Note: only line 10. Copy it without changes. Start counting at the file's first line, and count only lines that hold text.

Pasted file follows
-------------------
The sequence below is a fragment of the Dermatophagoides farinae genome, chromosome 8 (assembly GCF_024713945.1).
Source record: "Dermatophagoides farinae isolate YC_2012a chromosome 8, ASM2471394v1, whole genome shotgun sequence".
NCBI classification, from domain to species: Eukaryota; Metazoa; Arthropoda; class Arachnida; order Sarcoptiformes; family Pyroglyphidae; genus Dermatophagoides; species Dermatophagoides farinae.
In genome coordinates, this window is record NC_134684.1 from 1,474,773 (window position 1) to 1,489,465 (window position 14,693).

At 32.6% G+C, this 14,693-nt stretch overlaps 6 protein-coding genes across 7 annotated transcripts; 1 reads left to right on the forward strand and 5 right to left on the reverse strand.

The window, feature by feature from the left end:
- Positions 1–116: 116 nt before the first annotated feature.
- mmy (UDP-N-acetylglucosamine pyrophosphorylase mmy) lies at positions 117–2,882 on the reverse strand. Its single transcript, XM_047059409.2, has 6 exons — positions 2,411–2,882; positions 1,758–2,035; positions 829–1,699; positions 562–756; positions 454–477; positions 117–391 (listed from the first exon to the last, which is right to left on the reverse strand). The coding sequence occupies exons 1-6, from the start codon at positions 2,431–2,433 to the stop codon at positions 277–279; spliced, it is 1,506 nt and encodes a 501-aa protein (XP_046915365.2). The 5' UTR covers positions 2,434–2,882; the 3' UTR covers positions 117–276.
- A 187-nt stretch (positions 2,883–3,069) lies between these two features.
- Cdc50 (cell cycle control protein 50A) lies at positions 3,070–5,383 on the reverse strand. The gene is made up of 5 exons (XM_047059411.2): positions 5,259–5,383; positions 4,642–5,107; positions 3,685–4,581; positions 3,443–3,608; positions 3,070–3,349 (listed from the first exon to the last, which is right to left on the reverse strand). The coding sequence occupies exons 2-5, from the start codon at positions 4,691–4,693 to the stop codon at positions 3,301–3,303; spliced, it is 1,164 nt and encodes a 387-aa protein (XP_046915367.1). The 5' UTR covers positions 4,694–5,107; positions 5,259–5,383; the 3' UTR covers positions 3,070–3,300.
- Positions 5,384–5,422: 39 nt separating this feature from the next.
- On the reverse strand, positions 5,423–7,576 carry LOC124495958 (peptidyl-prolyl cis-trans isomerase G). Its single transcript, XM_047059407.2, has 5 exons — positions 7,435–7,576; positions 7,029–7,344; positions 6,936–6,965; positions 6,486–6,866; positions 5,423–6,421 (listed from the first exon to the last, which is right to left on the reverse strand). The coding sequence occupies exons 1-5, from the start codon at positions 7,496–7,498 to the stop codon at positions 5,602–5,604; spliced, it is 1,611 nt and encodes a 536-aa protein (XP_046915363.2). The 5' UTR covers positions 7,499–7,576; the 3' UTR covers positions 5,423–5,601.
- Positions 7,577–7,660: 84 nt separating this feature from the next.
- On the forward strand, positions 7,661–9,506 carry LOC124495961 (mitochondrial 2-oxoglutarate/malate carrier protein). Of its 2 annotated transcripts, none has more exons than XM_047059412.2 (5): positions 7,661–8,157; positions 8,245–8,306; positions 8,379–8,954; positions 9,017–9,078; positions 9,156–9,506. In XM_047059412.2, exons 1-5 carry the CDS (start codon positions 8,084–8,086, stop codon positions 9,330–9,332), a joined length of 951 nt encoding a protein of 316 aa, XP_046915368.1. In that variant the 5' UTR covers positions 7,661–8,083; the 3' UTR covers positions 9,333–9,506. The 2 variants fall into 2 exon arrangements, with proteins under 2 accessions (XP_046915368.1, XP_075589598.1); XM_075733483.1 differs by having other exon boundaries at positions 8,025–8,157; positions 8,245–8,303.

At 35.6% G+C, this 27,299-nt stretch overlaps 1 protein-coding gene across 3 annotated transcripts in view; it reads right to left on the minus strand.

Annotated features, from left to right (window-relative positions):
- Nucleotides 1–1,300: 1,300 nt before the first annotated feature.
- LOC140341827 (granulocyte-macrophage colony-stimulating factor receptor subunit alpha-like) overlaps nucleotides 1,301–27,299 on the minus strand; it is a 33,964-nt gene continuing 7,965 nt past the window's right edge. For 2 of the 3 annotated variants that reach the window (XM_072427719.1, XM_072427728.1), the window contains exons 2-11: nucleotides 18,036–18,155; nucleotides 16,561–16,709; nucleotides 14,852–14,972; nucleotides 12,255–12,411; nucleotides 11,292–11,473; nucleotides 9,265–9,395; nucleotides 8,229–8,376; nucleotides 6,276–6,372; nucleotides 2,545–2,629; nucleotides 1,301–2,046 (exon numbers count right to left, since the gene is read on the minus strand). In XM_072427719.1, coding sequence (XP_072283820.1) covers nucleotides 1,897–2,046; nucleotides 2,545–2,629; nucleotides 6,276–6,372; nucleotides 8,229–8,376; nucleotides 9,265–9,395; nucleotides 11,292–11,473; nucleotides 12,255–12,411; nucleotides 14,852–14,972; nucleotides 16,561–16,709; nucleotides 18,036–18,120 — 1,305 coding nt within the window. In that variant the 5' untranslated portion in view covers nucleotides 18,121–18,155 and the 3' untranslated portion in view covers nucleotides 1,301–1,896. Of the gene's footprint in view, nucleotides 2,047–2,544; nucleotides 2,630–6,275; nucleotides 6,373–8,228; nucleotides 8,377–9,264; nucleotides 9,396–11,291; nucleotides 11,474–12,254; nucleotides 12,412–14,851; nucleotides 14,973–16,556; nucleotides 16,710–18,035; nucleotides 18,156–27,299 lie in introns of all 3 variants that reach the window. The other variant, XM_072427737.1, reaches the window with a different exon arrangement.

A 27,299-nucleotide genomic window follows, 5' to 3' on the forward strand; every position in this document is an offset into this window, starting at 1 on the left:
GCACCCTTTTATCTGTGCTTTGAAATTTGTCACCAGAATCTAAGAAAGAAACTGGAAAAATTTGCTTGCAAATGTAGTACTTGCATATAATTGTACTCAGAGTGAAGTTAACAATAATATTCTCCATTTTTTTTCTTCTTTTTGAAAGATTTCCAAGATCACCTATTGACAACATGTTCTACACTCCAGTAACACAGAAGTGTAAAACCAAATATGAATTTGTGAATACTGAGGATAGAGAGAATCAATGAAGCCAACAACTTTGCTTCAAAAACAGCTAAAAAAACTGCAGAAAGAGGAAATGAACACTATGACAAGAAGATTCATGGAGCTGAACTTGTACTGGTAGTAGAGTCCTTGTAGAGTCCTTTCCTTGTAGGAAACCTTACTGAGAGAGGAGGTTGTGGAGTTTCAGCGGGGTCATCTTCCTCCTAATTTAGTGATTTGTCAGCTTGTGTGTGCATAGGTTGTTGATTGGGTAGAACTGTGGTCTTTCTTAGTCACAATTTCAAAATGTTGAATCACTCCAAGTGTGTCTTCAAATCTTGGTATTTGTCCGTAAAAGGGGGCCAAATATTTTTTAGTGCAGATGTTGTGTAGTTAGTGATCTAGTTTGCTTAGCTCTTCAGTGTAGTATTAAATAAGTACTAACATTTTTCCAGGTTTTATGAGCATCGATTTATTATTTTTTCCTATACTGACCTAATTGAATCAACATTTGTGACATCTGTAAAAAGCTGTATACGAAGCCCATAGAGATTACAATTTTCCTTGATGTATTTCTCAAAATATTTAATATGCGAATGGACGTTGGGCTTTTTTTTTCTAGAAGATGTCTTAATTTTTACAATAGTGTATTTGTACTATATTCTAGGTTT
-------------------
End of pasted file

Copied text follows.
- Cdc50 (cell cycle control protein 50A) lies at positions 3,070–5,383 on the reverse strand. The gene is made up of 5 exons (XM_047059411.2): positions 5,259–5,383; positions 4,642–5,107; positions 3,685–4,581; positions 3,443–3,608; positions 3,070–3,349 (listed from the first exon to the last, which is right to left on the reverse strand). The coding sequence occupies exons 2-5, from the start codon at positions 4,691–4,693 to the stop codon at positions 3,301–3,303; spliced, it is 1,164 nt and encodes a 387-aa protein (XP_046915367.1). The 5' UTR covers positions 4,694–5,107; positions 5,259–5,383; the 3' UTR covers positions 3,070–3,300.